Emotional first aid org. requests more funds for life-saving service

Generally speaking, said Koren, anyone with suicidal tendencies who calls ERAN is unlikely to commit suicide that day.

February 18, 2018 19:19
3 minute read.
A woman walks alone in a park

A woman walks alone in a park. (photo credit: INGIMAGE)


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Haim Oron, the former Meretz chairman who is currently the chairman of the executive board of Eran, a hot line for people in emotional distress, said on Sunday that considering the services that his NGO provides, the government should boost the increase in its annual budget of NIS 10 million from an additional NIS 2.5m. to an additional NIS 5m.

This would enable Eran to serve more people, especially those in peripheral communities, he said. While Eran is quite well-known in the center of the country, it is less well known in the periphery.

Oron was speaking at a reception hosted by President Reuven Rivlin and his wife, Nechama, for members of the Eran board of management, who are among the organization’s 1,200 volunteers from many walks of life who counsel people in distress at all hours of the day over the phone, via SMS and through the Internet.

As members of Knesset, Oron and Rivlin, though on completely opposite sides of the political divide, worked closely on social welfare issues, and Eran was one of their mutual priorities.

The important thing is to listen to every sector of society, said Oron, adding that more volunteers are needed in peripheral communities and that more people in peripheral communities need to be made aware of Eran.

Eran chairman Giora Bar Dea, a former CEO of Strauss Israel, vice chairman of Maccabi World Union and holder of executive positions in other enterprises, said that Eran provides a unique service which has not been emulated by any other organization in Israel.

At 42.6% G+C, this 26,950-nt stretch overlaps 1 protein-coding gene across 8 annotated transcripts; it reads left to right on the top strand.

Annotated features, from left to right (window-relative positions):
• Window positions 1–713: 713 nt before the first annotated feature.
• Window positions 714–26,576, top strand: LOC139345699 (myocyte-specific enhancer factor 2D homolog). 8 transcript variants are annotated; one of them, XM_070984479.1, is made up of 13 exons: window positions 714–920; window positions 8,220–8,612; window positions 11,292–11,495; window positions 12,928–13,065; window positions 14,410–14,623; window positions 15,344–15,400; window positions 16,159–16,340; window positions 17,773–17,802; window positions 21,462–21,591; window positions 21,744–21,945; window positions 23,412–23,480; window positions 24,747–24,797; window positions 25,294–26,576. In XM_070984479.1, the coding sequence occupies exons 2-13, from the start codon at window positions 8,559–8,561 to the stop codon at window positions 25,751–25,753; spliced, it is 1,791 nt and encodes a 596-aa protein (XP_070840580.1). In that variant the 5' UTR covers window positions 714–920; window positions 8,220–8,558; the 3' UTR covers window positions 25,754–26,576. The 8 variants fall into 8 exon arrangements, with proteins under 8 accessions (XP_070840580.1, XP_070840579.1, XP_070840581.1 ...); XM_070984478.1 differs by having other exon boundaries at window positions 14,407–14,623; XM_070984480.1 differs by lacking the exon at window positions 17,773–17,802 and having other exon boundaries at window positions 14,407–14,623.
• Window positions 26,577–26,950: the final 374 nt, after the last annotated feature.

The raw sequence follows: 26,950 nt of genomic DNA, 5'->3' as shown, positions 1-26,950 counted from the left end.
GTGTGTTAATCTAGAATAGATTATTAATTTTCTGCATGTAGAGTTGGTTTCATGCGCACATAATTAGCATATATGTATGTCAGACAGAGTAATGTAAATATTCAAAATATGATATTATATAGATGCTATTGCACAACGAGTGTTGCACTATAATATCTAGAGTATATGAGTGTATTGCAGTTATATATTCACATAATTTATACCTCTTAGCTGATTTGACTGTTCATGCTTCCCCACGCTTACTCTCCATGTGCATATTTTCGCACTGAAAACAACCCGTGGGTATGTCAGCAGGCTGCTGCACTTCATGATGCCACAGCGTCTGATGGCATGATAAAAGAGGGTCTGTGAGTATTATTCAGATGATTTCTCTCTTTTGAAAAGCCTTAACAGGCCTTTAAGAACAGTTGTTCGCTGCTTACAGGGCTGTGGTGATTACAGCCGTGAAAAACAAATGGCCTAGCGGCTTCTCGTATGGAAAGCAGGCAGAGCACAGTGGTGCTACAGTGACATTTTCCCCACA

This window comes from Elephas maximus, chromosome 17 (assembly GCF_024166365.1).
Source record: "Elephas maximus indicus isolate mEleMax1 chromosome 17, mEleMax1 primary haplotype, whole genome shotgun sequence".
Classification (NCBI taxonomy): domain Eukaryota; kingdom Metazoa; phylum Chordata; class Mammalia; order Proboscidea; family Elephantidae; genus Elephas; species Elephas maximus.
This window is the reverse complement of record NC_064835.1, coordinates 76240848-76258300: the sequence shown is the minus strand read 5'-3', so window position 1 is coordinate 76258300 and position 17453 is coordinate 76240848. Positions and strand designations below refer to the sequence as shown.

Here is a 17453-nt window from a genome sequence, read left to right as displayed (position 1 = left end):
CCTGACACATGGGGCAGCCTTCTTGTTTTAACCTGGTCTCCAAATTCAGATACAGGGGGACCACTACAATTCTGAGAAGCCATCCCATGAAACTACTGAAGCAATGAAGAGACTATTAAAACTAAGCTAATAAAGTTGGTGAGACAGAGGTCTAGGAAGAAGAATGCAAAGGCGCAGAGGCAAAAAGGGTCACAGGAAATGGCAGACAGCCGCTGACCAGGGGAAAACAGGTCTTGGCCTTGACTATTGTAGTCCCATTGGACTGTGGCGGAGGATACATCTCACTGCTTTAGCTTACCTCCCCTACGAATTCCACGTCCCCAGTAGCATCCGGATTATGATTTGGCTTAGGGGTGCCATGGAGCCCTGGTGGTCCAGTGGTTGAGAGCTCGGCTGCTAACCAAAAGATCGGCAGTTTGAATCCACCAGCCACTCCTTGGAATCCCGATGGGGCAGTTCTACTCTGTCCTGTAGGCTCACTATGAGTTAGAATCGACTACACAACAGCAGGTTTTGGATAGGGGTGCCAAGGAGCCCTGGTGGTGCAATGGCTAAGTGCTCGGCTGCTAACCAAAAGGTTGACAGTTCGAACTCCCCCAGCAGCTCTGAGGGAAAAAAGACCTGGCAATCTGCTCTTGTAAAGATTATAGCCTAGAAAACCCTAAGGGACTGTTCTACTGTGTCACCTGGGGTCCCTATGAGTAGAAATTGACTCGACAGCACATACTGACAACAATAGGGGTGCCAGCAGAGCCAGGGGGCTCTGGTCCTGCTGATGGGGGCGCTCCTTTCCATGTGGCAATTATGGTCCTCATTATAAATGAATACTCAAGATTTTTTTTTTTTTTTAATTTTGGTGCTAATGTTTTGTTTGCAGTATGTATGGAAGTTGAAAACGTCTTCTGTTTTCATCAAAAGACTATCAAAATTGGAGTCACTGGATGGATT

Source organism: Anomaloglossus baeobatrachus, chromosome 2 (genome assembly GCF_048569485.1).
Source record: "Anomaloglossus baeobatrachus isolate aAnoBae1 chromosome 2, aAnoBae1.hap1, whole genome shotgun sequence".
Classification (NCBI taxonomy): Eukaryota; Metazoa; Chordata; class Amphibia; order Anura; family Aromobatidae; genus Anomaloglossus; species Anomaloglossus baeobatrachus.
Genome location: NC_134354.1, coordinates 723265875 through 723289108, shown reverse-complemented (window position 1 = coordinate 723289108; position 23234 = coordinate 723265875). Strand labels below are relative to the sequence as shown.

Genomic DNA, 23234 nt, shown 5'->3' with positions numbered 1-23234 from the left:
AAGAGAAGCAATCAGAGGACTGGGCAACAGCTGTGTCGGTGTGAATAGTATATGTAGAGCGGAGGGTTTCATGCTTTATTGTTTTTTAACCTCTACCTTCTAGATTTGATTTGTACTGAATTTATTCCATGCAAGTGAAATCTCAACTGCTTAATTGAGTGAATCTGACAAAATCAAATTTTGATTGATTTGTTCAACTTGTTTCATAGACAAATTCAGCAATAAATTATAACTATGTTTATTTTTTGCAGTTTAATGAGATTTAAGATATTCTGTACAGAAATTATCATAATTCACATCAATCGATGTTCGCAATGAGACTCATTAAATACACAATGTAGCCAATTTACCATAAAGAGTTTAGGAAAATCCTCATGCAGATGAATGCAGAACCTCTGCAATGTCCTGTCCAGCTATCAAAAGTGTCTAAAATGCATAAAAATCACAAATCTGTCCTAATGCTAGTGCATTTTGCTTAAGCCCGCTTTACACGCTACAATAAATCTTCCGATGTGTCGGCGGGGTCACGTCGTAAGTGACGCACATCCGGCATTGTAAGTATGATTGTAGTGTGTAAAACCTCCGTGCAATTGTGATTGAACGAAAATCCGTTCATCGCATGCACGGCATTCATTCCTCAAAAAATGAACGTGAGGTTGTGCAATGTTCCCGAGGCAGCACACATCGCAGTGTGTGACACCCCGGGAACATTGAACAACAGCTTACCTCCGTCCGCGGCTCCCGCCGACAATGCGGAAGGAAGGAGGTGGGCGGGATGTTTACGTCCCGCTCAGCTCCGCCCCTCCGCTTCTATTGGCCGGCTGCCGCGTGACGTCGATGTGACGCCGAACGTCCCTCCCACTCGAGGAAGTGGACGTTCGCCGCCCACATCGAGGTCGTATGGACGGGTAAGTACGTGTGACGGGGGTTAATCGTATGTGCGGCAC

Eran CEO David Koren told the Rivlins he had gone into a shop to purchase some supplies for Eran and was served by a man who was about 30 years old. When quoted the price, which he considered to be too high, Koren grimaced and said it was too expensive for a nonprofit organization.

The salesman inquired about the name of the organization, and when he heard that it was Eran, he dropped the price to almost nothing.

“It’s because of you that I’m here,” he told Koren.

He explained that at the age of 16, he had contemplated suicide and had called Eran. The anonymous volunteer to whom he spoke had talked him out of it – a gift he said he’d never forgotten.

Generally speaking, said Koren, anyone with suicidal tendencies who calls Eran is unlikely to commit suicide that day. He estimated that since 1971, when Eran began operating its emotional first aid service in which there is no exchange of names between the caller and the counselor, 20,000 lives of potential suicides have been saved. Last year alone the number came to 800, he said.

The average annual figure for suicides in Israel is 500, he said. While it was fairly safe to say that those who connect with Eran won’t commit suicide on that day, he was worried about those who don’t call.

To extend its reach, Eran is currently setting up services for the Beduin community in the Negev and for Israelis living in North America.

The most prevalent concern is over young students who know that one of their classmates is suicidal but won’t tell anyone because they don’t want to snitch and they don’t want to be accused of shaming, said Bar Dea. This sentiment was shared by the Rivlins.

Nechama Rivlin remarked that she had recently learned that David Ben-Gurion too had suicidal tendencies.

President Rivlin recalled that his parents and grandparents spoke of what Ezrat Nashim used to do in Jerusalem for people in distress, and saw this organization as a forerunner to Eran.

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